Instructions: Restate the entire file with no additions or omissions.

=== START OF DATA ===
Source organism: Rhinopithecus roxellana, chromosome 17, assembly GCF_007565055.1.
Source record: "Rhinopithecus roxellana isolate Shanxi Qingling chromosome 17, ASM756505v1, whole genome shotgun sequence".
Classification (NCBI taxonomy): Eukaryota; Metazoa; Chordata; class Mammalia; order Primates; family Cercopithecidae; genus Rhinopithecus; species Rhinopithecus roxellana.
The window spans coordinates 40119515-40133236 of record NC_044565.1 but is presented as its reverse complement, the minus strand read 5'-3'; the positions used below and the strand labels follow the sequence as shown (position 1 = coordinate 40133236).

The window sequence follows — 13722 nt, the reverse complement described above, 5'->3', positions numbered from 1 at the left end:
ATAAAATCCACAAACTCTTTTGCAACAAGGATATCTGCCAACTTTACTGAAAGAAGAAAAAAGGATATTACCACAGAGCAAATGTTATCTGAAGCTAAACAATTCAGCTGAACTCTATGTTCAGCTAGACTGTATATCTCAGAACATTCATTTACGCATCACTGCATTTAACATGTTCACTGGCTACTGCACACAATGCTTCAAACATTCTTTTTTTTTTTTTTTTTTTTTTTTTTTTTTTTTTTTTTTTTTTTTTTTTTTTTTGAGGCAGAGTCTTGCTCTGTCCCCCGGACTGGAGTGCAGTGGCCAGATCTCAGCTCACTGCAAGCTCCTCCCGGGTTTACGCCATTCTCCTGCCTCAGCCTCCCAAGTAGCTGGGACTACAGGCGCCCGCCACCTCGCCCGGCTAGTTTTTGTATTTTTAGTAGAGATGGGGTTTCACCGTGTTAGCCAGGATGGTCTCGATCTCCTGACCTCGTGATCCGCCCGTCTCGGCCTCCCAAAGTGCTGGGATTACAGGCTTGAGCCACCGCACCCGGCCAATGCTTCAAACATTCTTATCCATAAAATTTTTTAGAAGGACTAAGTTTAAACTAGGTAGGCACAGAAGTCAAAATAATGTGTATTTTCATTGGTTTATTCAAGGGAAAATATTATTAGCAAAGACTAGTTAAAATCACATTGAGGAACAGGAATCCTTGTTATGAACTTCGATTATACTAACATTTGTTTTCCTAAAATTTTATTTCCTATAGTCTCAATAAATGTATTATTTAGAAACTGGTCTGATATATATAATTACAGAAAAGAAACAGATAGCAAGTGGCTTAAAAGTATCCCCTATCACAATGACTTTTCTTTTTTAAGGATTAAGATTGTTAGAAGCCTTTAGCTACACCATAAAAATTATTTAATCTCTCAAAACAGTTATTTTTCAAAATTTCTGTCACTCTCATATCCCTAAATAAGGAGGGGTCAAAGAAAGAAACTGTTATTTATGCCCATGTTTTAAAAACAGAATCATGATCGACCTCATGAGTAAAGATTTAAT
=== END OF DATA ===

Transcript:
Source organism: Rhinopithecus roxellana, chromosome 17, assembly GCF_007565055.1.
Source record: "Rhinopithecus roxellana isolate Shanxi Qingling chromosome 17, ASM756505v1, whole genome shotgun sequence".
Classification (NCBI taxonomy): Eukaryota; Metazoa; Chordata; class Mammalia; order Primates; family Cercopithecidae; genus Rhinopithecus; species Rhinopithecus roxellana.
The window spans coordinates 40119515-40133236 of record NC_044565.1 but is presented as its reverse complement, the minus strand read 5'-3'; the positions used below and the strand labels follow the sequence as shown (position 1 = coordinate 40133236).

The window sequence follows — 13722 nt, the reverse complement described above, 5'->3', positions numbered from 1 at the left end:
ATAAAATCCACAAACTCTTTTGCAACAAGGATATCTGCCAACTTTACTGAAAGAAGAAAAAAGGATATTACCACAGAGCAAATGTTATCTGAAGCTAAACAATTCAGCTGAACTCTATGTTCAGCTAGACTGTATATCTCAGAACATTCATTTACGCATCACTGCATTTAACATGTTCACTGGCTACTGCACACAATGCTTCAAACATTCTTTTTTTTTTTTTTTTTTTTTTTTTTTTTTTTTTTTTTTTTTTTTTTTTTTTTTGAGGCAGAGTCTTGCTCTGTCCCCCGGACTGGAGTGCAGTGGCCAGATCTCAGCTCACTGCAAGCTCCTCCCGGGTTTACGCCATTCTCCTGCCTCAGCCTCCCAAGTAGCTGGGACTACAGGCGCCCGCCACCTCGCCCGGCTAGTTTTTGTATTTTTAGTAGAGATGGGGTTTCACCGTGTTAGCCAGGATGGTCTCGATCTCCTGACCTCGTGATCCGCCCGTCTCGGCCTCCCAAAGTGCTGGGATTACAGGCTTGAGCCACCGCACCCGGCCAATGCTTCAAACATTCTTATCCATAAAATTTTTTAGAAGGACTAAGTTTAAACTAGGTAGGCACAGAAGTCAAAATAATGTGTATTTTCATTGGTTTATTCAAGGGAAAATATTATTAGCAAAGACTAGTTAAAATCACATTGAGGAACAGGAATCCTTGTTATGAACTTCGATTATACTAACATTTGTTTTCCTAAAATTTTATTTCCTATAGTCTCAATAAATGTATTATTTAGAAACTGGTCTGATATATATAATTACAGAAAAGAAACAGATAGCAAGTGGCTTAAAAGTATCCCCTATCACAATGACTTTTCTTTTTTAAGGATTAAGATTGTTAGAAGCCTTTAGCTACACCATAAAAATTATTTAATCTCTCAAAACAGTTATTTTTCAAAATTTCTGTCACTCTCATATCCCTAAATAAGGAGGGGTCAAAGAAAGAAACTGTTATTTATGCCCATGTTTTAAAAACAGAATCATGATCGACCTCATGAGTAAAGATTTAAT